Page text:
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In this post, I’ll list few examples from various industries to help you differentiate between business intelligence and data science problems.

 Business Intelligence.(WHAT & WHY) Data Science & advanced analytics. Bike Rentals How many bikes did we rent in Q3 2014? How does that compare to Q3 2013? What is the trend of total bike rentals at week level? Can you break it down by geography? Can you predict bike rentals on an hourly basis? Credit Risk How many customers have a credit risk of ‘C’? Can you rank customers by their payments due amount that have a credit risk ‘C’? Can you predict the credit risk of the customer during contract negotiations stage? Customer relationship management How many account cancellations occurred this year (broken down by month and customer segmentation)? How does percentage of account cancellations this year compare to that previous year? Can you predict customer churn? Flight Delays What is the trend of % of flight delayed this year? Can you break down flight delays this year by their reasons? Can you predict whether a scheduled flight will be delayed by more than 15 minutes? Customer feedback What is the customer satisfaction % trend this year? What is the customer satisfaction % broken down by customer segments and product segments? Can you classify a customer feedback comment into “positive”, “negative” or “neutral”?

I hope this helps!

# How to get descriptive statistics in Excel?

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#### Problem:

you are analyzing a dataset and before modeling/analyzing you need to generate descriptive statistics on a field. you have the data loaded in Excel and wondered if there’s a way to do that in Excel.

#### Solution:

There’s an out of the box solution that will support your needs to generate descriptive statistics on a field. Here are the steps:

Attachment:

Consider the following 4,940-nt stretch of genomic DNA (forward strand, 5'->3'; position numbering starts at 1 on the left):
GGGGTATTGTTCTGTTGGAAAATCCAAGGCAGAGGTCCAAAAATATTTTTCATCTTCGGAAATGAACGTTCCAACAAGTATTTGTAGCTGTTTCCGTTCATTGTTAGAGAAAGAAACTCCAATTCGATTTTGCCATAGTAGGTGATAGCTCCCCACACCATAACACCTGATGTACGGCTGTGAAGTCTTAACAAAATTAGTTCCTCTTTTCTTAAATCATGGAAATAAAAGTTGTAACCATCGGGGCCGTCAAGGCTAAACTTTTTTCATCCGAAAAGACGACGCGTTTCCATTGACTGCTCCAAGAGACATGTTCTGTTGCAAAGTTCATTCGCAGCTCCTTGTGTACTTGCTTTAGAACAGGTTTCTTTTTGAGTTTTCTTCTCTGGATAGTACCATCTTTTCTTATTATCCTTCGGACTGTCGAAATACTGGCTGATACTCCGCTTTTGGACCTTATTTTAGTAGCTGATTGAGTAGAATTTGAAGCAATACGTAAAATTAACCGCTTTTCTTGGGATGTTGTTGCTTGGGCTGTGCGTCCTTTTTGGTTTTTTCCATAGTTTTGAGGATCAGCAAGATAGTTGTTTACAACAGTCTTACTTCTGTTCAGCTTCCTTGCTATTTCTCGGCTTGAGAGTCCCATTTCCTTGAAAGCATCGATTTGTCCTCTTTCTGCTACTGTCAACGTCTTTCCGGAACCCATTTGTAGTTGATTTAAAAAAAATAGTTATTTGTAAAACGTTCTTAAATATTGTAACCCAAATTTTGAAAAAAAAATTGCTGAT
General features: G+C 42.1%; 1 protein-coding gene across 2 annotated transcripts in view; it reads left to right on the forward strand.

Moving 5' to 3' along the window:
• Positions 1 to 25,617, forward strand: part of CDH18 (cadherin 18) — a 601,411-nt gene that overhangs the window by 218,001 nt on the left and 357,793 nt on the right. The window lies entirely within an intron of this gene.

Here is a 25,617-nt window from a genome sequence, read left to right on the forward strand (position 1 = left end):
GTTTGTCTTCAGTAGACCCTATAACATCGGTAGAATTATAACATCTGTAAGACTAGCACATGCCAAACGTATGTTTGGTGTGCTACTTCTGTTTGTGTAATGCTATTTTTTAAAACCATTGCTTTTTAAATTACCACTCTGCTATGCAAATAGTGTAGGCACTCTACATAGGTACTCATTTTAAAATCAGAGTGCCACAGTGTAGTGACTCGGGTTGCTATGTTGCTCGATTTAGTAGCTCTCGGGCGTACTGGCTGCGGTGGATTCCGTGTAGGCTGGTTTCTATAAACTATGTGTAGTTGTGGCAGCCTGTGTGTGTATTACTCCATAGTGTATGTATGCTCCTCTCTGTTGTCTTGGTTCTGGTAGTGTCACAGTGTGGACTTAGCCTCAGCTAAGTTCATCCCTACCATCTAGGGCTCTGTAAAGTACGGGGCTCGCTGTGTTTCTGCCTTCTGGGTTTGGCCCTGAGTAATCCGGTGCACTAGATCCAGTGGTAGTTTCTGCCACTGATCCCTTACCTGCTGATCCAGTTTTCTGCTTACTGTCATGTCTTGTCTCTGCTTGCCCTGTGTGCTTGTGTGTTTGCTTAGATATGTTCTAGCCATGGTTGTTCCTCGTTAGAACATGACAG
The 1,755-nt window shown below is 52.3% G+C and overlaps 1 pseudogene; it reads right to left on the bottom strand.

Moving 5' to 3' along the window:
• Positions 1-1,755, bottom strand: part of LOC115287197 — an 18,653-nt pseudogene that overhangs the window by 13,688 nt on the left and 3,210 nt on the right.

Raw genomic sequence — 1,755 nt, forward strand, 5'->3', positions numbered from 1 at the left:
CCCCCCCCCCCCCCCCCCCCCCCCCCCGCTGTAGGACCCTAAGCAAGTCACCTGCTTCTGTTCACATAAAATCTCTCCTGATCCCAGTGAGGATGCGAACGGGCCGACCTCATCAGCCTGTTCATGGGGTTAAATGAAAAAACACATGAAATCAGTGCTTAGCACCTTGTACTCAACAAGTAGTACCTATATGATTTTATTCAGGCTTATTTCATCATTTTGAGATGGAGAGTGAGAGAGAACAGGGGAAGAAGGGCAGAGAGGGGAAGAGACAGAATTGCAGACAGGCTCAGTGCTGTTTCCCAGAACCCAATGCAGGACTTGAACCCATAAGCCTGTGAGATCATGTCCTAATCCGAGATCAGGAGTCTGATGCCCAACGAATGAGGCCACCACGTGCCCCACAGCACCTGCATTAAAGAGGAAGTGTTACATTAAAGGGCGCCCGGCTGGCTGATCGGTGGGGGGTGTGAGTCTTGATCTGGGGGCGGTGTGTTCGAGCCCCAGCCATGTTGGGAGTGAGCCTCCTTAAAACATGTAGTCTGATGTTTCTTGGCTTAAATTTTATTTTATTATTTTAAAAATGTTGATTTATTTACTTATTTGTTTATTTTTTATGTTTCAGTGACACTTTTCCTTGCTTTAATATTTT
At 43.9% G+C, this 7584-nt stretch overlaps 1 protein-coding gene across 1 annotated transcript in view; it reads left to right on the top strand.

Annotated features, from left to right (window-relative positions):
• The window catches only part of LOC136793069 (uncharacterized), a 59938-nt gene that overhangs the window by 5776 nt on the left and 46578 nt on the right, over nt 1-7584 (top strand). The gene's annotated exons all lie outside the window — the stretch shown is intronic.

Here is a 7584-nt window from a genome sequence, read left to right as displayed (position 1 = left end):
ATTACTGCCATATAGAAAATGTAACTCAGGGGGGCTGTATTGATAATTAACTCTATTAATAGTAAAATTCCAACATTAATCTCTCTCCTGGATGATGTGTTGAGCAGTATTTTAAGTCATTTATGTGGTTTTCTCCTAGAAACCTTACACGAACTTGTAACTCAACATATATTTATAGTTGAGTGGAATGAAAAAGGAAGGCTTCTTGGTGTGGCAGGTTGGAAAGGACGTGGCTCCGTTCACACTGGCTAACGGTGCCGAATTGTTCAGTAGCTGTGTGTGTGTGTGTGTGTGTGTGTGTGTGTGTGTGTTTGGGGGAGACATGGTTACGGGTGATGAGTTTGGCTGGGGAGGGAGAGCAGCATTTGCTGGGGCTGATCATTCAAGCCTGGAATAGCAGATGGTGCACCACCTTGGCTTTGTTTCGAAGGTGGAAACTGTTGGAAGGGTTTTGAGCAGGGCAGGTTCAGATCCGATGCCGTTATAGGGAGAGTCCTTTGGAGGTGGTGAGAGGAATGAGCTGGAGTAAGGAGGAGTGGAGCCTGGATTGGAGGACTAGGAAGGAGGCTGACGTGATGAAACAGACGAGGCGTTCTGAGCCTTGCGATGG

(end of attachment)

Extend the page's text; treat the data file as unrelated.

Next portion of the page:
Note: for the purpose of this blog post, I am using Excel 2013 but data analysis toolpak is available in Excel 2007+.

1. Active “Data Analysis” toolpak.

2. make sure to check the “analysis toolpak” checkbox.

3. Now you should see a “data analysis” option under the “Data” pane:

4. Now click on “Data Analysis” and select one of the following options:

Anova, Correlation, Covariance, Descriptive Statistics, Exponential Smoothing, F-Test Two-Sample for Variances, Fourier Analysis, Histogram, Moving Average, Random Number Generation, Rank and Percentile, Regression, Sampling, t-Test, z-Test.

in this case, let’s go with descriptive statistics but you can see that you can perform other tasks as well.

5. Once you click on the descriptive statistics, a dialog box will show up and you will have to enter some data like your input range to generate descriptive statistics. Once you have filled the data needed, click on OK and it should generate descriptive statistics for you in EXCEL!

I hope that helps!

#### Conclusion:

In this post, we saw how to generate descriptive statistics in Microsoft Excel.

Author: Paras Doshi

# Cost Driver’s Dashboard for a Supply Chain Executive:

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Summary:

Profitability equals revenue minus costs – To that end, A supply chain executive is mostly focused on optimizing cost elements to drive profitability. Here’s a mock up of a dashboard created for an executive to help him keep an eye on the overall health while making sure he gets alerted for key cost categories.

The Dashboard was created using profitability data-set & also had drill down capabilities to analyze numbers for cost buckets like Raw materials, manufacturing & logistics.

Mockup:

# PASS September 2014 Outstanding Volunteer

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Dan English and I got the “PASS Outstanding Award” for our work with Business Analytics Virtual Chapter. Thanks & Congrats Dan, It’s great to have you on the virtual chapter’s leadership team 🙂

# Business Metric #5 of N: “Conversion rate” (online marketing)

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Summary:

In this post, we will see an important metric in online marketing called “conversion rate”.

Description:

so, what is conversion rate?

Conversion rate = (Number of Goals Achieved)/(Total Visitors)

why is this important to track?

In my previous blog on leads (marketing), I mentioned it’s important to track number of people interested in your products/services but along with that it’s important to provide context while reporting on Leads – this is where conversion rate comes into picture and provides the necessary context. Conversion rate can tell us the Quality of the leads & visitors that you get from your online marketing efforts.